The Dagenham Girl Pipers turn 80 this year
THE WORLD S first female pipe band and one of Dagenham s most famous exports turns 80-years-old in 2010. The Dagenham Girl Pipers was the brainchild of a somewhat eccentric pastor called Joseph Graves. Rev Graves arrived in Dagenham in March, 1930, afte
THE WORLD'S first female pipe band and one of Dagenham's most famous exports turns 80-years-old in 2010.
The Dagenham Girl Pipers was the brainchild of a somewhat eccentric pastor called Joseph Graves.
Rev Graves arrived in Dagenham in March, 1930, after some years living in Canada, to take on the role of Congregationalist Minister at Osborne Hall, on the newly built Becontree Estate.
The 50-year-old, who had held previous jobs as a bronco-buster and a psychic medium, had a life-long fascination for bagpipes, and decided he would form his very own pipe band.
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He chose 12 girls from his Sunday school, all around the age of 11, and hired Pipe Major G. Douglas Taylor, of the King's Own Scottish Borderers, to teach them piping, drumming, and Highland dancing.
It is said Taylor that held the classes in secret because he thought teaching girls would damage his reputation.
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Rev Graves later recalled the first practice session: "Twelve small girls, all giggles, seated in a semi-circle around the kilted Pipe-Major...something really big happened in that Thameside town that morning - the Dagenham Girl Pipers was born!"
It was important that the girls looked the part, so Rev Graves' wife, May, got sewing and soon produced a set of tartan uniforms, complete with kilts, tartan socks, velvet jackets, and tam-o-shanters.
After 18 months intensive training, the pipers were ready to play their first concert.
Taking to an outdoor stage near the Osborne Hall, they performed to an audience of journalists. It wasn't long before bookings started to pour in.
In 1932 they took the Lord Mayor of London Show by storm. One newspaper wrote at the time: 'Girl Pipers of Dagenham, we salute you. Marching through the sanded streets of an historical city you succeeded more forcibly than any other feature in portraying the spirit of the age. You were like a fresh breeze from the mountains.'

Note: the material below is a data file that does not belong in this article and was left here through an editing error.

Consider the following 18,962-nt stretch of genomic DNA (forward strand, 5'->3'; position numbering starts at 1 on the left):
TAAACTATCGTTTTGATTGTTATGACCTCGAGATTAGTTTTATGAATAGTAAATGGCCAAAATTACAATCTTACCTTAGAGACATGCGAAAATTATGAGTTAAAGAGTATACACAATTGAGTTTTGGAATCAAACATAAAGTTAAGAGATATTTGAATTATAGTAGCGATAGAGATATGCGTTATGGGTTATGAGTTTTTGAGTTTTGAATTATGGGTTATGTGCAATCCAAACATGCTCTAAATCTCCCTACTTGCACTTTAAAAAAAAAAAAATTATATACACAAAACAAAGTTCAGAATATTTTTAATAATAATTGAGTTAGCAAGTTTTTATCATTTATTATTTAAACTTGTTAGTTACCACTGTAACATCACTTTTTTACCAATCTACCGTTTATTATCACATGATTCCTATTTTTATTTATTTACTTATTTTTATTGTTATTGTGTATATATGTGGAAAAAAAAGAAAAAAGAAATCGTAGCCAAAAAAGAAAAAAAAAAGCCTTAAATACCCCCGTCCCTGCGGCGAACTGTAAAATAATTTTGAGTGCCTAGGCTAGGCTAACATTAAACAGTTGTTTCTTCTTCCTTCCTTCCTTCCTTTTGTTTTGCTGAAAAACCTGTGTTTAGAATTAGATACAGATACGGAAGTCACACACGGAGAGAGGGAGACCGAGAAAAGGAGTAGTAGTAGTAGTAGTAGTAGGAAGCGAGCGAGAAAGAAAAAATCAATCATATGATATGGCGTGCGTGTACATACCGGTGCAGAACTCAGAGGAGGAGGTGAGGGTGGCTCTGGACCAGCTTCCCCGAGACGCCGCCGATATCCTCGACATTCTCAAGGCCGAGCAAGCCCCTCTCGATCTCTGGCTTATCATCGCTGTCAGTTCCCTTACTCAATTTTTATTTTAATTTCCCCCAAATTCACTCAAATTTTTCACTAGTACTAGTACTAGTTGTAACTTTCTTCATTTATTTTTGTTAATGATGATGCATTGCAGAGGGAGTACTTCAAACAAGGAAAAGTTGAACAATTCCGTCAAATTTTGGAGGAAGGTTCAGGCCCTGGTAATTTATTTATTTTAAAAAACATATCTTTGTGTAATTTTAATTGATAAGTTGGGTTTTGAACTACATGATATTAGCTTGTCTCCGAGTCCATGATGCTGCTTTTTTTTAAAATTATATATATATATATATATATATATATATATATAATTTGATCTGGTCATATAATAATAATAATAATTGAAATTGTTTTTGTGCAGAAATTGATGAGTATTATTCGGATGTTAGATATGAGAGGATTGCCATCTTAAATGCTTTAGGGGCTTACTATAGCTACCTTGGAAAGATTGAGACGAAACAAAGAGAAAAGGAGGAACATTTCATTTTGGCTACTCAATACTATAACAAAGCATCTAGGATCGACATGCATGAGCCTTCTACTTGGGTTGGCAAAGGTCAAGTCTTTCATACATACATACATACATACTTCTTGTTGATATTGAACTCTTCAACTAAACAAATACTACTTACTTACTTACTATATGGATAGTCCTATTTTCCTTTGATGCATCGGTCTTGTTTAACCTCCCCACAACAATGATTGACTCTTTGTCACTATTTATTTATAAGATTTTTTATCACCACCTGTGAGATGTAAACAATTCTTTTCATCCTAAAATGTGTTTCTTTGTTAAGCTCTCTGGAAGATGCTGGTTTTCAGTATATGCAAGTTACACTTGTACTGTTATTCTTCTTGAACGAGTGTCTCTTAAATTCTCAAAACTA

The following year, as demand grew, Rev Graves resigned as pastor, and turned the band into a professional full-time organisation. He appointed himself as manager and made the girls, many who had now reached school leaving age, paid employees (with a wage of �5 a week.)
By 1936 the pipers, who were not allowed drink, smoke, or wear too much makeup, were fulfilling 400 engagements per year, and at busy times had four separate bands all doing separate tours.
In 1937 Rev Graves' first ever recruit, Edith Turnbull, became Pipe-Major, and another original member, Peggy Iris was appointed Assistant Pipe-Major.
In August that same year they headed to Berlin and played in front of Adolf Hitler, who declared that he wished Germany had a band just like them.
The pipers were touring Germany's Black Forest two weeks before World War II broke out.
During the trip Rev Graves noticed the band was surrounded by increasing numbers of storm-troopers and realised they could all be in imminent danger. He cut the tour short and took the girls back to England.
Shortly after their return he received a letter from their German hosts which read: 'Hopefully once this minor dispute is settled the pipers will be able to fulfil their contract.'
During the war, which turned out to be not such a minor one, the band played for war charities and entertained the troops, sometimes in war zones as far away as West Africa and the Middle East.
After the conflict came to an end, the girls, many of whom had left the group to help the war effort, re-formed.
Their popularity continued to soar. There were tours to America, Canada, South Africa, Australia, and Europe, and numerous television appearances.
Rev Graves retired in 1948, and was replaced by David Land, who ran a theatrical company in Broad Street, Dagenham (and was later known for nurturing the careers of Tim Rice and Andrew Lloyd Webber.)
He managed the pipers until his death in 1995.
As the band headed into the 1960s the costs of running a large company rose considerably, and it was decided that the group should revert back to amateur status.
From the 1980s onwards the Dagenham Girl Pipers struggled to attract the massive crowds they once enjoyed, but continue to play at functions and concerts around the country.
Today the band is still together and remain a much loved and respected part of the community.
If you want to book the Dagenham Girl Pipers for an event, or would like to join the group, call Karen Mahoney on (020) 7723 2456.